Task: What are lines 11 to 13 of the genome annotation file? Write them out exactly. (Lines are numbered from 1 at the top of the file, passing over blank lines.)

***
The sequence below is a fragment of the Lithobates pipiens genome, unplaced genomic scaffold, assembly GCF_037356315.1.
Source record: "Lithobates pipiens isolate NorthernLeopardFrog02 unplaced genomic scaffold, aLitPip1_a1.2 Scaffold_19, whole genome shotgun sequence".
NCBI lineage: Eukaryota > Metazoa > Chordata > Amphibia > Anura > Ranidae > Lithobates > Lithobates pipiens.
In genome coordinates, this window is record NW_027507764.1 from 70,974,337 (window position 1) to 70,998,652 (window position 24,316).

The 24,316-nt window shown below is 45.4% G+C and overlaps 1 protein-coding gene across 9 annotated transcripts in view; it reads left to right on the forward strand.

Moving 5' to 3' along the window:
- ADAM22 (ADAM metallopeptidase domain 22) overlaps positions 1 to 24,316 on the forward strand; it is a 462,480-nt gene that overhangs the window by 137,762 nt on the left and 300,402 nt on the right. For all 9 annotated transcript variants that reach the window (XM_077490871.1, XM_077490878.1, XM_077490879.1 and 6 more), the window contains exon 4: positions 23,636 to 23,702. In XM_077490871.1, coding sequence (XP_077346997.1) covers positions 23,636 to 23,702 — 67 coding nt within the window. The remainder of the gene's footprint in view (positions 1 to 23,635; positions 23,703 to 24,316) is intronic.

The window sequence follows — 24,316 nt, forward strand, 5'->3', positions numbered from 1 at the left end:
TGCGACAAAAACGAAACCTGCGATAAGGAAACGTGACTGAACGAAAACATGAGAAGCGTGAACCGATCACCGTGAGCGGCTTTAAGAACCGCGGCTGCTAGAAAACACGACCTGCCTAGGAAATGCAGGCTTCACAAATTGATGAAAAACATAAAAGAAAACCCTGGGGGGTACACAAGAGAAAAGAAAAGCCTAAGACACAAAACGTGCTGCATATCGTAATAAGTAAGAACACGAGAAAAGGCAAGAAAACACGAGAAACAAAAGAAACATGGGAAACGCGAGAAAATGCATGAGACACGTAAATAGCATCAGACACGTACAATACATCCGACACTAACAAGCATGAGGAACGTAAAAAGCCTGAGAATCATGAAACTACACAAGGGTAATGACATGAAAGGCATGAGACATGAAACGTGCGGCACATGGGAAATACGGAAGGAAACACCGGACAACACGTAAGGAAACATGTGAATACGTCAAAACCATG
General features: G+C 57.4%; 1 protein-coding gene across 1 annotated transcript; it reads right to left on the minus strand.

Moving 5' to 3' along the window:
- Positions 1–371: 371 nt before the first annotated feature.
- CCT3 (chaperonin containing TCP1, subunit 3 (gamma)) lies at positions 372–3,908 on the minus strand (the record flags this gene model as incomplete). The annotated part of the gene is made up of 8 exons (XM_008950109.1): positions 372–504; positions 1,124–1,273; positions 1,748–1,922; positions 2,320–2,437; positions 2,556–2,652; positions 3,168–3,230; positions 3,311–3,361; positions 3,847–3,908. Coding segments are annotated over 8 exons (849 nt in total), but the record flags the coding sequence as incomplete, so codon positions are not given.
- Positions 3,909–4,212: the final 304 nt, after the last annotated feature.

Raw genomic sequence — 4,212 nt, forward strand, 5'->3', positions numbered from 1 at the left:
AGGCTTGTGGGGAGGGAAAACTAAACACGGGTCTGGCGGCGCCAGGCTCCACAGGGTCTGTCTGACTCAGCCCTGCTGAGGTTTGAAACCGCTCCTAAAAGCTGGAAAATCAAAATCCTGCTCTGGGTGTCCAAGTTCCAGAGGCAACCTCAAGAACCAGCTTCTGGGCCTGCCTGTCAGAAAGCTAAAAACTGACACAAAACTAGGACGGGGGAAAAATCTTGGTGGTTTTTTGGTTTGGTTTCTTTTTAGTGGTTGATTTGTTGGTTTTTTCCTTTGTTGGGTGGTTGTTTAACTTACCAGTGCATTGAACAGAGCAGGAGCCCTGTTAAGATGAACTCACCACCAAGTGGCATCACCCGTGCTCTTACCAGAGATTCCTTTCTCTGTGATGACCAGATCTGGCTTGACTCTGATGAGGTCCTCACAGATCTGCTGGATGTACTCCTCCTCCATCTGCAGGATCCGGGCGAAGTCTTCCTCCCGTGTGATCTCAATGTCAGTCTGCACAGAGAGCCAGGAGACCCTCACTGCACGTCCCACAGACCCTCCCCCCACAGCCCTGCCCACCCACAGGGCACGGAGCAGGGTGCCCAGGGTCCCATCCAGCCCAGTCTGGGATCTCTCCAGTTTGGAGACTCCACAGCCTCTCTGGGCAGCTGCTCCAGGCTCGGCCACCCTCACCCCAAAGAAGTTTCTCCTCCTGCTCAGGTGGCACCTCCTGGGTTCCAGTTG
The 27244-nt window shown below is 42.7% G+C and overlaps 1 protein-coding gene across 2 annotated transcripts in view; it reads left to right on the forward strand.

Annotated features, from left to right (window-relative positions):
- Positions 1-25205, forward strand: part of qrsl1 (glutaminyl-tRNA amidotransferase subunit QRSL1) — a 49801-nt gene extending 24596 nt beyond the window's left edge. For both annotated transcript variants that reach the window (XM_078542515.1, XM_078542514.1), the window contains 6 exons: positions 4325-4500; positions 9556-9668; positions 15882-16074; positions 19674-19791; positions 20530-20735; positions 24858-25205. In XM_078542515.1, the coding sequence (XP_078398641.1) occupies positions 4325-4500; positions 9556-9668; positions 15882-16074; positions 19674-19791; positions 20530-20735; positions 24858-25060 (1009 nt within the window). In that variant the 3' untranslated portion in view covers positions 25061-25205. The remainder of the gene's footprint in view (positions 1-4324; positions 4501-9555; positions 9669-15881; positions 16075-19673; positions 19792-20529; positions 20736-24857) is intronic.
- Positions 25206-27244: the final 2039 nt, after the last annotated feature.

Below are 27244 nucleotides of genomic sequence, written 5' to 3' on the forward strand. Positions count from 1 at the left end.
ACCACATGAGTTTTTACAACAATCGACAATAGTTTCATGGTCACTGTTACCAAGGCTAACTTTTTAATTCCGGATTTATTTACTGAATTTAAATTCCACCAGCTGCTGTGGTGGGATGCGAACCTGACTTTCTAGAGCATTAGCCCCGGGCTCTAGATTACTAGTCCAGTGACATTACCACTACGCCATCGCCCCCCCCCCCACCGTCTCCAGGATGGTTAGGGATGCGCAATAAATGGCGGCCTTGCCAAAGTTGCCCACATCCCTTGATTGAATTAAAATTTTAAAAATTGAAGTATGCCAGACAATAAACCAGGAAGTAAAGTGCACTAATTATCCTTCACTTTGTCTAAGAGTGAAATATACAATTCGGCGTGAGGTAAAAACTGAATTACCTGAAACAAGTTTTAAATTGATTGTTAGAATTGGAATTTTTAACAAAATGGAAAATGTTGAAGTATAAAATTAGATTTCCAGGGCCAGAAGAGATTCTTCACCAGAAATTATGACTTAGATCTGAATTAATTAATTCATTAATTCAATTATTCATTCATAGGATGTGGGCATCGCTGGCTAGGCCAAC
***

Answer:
Moving 5' to 3' along the window:
- Positions 1–371: 371 nt before the first annotated feature.
- CCT3 (chaperonin containing TCP1, subunit 3 (gamma)) lies at positions 372–3,908 on the minus strand (the record flags this gene model as incomplete). The annotated part of the gene is made up of 8 exons (XM_008950109.1): positions 372–504; positions 1,124–1,273; positions 1,748–1,922; positions 2,320–2,437; positions 2,556–2,652; positions 3,168–3,230; positions 3,311–3,361; positions 3,847–3,908. Coding segments are annotated over 8 exons (849 nt in total), but the record flags the coding sequence as incomplete, so codon positions are not given.